Inside Israel


The Shuk in Jerusalem


Once again, it’s time to hear from our sister in Jerusalem about what she is witnessing there as a believer in Yeshua. Put your prayer shawls on and pray for Israel and Sister J. Now here she is —

Greetings with grace and mercy in The Blessed Name of our Lord, Yeshua h’meshiach, Jesus, Lord, Saviour, Messiah, King of kings.  May HE be known, glorified and blessed and may you be blessed and edified.  May we all hunger for Him more and more, and be restored to our first-love.

As I begin this letter to you the world is in such turmoil.  Terror attacks, bombs, destroying storms and fires, wars, a world being propelled out of control.

And yet, some things continue in their cycles, even if the very seasons seem to become more unbalanced.

Yom Kippur is fast approaching, on the heels of Rosh h’shana.  Yom Kippur − the most somber of days on the Hebrew calendar arrives tomorrow, Friday at sundown and takes us through sundown Shabat.

It is “The Day of Awe,” the day of fasting and prayer, the day of repentance − seeking forgiveness for sin.

According to Judaism, The Book of Life is opened on Rosh h’shana, and sealed for the year ahead at the end of the Yom Kippur fast.  It is the time of reckoning, of weighing, of seeking, and of judgment.   It is a time of cleansing and changing and it is an awesome time.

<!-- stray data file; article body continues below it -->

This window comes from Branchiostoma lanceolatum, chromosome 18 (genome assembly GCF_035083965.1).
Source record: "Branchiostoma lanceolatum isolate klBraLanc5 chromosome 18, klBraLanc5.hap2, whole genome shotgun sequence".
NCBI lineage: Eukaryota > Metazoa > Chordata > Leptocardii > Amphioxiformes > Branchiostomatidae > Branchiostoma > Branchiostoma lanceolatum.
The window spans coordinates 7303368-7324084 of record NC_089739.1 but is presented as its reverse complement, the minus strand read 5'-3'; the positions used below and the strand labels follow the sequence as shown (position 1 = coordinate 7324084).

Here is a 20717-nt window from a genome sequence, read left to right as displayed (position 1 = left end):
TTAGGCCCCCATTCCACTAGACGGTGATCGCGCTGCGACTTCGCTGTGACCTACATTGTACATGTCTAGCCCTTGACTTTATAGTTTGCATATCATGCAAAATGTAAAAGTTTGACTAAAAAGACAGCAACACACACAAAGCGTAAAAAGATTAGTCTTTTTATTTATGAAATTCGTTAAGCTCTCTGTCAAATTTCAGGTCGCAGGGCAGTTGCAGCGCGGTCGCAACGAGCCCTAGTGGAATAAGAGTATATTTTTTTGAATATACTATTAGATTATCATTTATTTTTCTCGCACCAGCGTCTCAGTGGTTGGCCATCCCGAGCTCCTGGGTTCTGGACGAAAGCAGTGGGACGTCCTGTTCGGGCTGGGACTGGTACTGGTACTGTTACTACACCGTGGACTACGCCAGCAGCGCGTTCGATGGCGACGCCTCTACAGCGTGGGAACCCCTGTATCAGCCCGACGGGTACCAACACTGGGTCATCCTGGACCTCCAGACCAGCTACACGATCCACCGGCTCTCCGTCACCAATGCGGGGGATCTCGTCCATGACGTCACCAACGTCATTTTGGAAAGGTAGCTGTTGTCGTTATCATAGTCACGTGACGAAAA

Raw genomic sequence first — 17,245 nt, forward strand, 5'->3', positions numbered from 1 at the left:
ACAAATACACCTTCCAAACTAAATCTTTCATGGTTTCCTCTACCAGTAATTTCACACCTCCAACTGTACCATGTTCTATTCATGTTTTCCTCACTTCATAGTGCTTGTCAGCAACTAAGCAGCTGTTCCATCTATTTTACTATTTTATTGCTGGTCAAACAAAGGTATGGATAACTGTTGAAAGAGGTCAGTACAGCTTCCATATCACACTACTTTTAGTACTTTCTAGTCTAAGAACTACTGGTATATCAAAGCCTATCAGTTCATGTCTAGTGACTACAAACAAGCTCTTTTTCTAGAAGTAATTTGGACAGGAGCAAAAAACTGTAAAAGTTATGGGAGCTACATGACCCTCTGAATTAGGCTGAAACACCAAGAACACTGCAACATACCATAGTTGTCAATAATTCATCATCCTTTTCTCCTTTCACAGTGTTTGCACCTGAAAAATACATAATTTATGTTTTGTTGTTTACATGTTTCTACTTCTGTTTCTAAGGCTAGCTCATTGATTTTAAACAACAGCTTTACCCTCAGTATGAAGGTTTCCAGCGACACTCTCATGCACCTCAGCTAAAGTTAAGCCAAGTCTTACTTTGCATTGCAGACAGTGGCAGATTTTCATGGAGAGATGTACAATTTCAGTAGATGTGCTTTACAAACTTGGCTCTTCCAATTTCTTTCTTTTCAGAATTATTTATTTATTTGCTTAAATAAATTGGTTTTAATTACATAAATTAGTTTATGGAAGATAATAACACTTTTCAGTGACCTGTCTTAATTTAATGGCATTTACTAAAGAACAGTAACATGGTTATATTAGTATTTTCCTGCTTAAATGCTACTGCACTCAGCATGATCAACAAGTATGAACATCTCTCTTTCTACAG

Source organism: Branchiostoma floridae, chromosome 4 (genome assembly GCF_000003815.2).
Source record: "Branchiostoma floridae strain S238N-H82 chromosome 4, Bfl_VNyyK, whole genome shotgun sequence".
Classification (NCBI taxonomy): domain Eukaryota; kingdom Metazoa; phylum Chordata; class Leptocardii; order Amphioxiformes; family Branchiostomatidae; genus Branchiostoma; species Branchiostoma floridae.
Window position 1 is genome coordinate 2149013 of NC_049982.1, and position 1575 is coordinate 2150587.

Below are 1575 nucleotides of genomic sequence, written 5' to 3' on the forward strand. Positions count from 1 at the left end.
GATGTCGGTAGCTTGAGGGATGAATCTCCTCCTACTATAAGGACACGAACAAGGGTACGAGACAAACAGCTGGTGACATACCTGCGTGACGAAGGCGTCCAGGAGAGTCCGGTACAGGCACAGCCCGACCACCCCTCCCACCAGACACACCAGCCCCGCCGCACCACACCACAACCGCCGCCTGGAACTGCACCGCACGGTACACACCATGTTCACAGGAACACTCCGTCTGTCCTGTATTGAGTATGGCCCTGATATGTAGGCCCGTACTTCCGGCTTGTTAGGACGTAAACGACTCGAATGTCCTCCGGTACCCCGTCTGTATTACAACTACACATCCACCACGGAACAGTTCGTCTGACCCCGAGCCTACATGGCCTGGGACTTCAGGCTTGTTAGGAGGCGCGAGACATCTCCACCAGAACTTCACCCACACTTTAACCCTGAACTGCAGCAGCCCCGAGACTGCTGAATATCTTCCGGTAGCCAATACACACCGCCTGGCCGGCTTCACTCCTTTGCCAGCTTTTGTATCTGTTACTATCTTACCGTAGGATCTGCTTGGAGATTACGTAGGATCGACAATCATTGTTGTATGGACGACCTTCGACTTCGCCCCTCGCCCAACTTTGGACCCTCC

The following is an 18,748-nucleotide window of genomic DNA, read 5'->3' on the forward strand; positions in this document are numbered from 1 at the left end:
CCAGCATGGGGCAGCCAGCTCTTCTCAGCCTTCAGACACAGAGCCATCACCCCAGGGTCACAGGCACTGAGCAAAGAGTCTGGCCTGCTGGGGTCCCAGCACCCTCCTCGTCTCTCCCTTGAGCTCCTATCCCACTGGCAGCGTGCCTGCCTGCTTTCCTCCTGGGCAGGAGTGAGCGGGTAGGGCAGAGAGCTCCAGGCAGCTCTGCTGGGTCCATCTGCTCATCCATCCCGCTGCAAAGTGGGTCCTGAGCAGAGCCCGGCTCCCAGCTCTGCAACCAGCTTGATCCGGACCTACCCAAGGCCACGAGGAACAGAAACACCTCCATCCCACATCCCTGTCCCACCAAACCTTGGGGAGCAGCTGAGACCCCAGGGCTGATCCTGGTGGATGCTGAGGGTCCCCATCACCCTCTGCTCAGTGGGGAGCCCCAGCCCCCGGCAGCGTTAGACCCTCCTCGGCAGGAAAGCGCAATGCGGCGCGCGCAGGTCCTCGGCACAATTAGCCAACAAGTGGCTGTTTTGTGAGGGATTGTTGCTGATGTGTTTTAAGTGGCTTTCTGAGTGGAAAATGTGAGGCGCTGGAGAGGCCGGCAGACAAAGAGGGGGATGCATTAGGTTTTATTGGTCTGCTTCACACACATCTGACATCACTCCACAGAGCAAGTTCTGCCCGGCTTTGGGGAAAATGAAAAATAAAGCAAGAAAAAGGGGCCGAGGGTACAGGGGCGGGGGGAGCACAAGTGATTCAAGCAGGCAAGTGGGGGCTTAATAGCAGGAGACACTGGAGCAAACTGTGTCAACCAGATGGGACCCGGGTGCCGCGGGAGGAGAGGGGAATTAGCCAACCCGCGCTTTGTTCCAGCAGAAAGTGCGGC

The entire country comes to a full standstill.

NO stores, NO restaurants, NO public transportation, NO PRIVATE TRANSPORTATION. TV and radio broadcasts cease, the airport shuts down, many people neither wash nor wear leather items, the synagogues stay open and the prayer books open. Only hospitals remain open for emergencies. Ambulances make quiet rounds as people will not use phones to call an ambulance if one is needed, so ambulances quietly roam the streets and can be flagged down.

Yom Kippur (the day of the Atonement) is the singular day that MOST Jews, secular as well as religious and traditional all observe.  Statistics report that somewhere between 73%-95% of all Israeli Jews observe the total fast of Yom Kippur.

LEVITICUS 23:27-28 says: “Also the tenth day of this seventh month shall be the Day of Atonement. It shall be a holy convocation for you; you shall afflict your souls, and offer an offering made by fire to the Lord. And you shall do no work on that same day, for it is the Day of Atonement, to make atonement for you before the Lord your God.”

LEVITICUS 16:29-31 says:   “This shall be a statute forever for you: In the seventh month, on the tenth day of the month, you shall afflict your souls, and do no work at all, whether a native of your own country or a stranger who dwells among you.  For on that day the priest shall make atonement for you, to cleanse you, that you may be clean from all your sins before the Lord.  It is a sabbath of solemn rest for you, and you shall afflict your souls. It is a statute forever.”

Perhaps it would interest you to read a bit of one of the sources of information: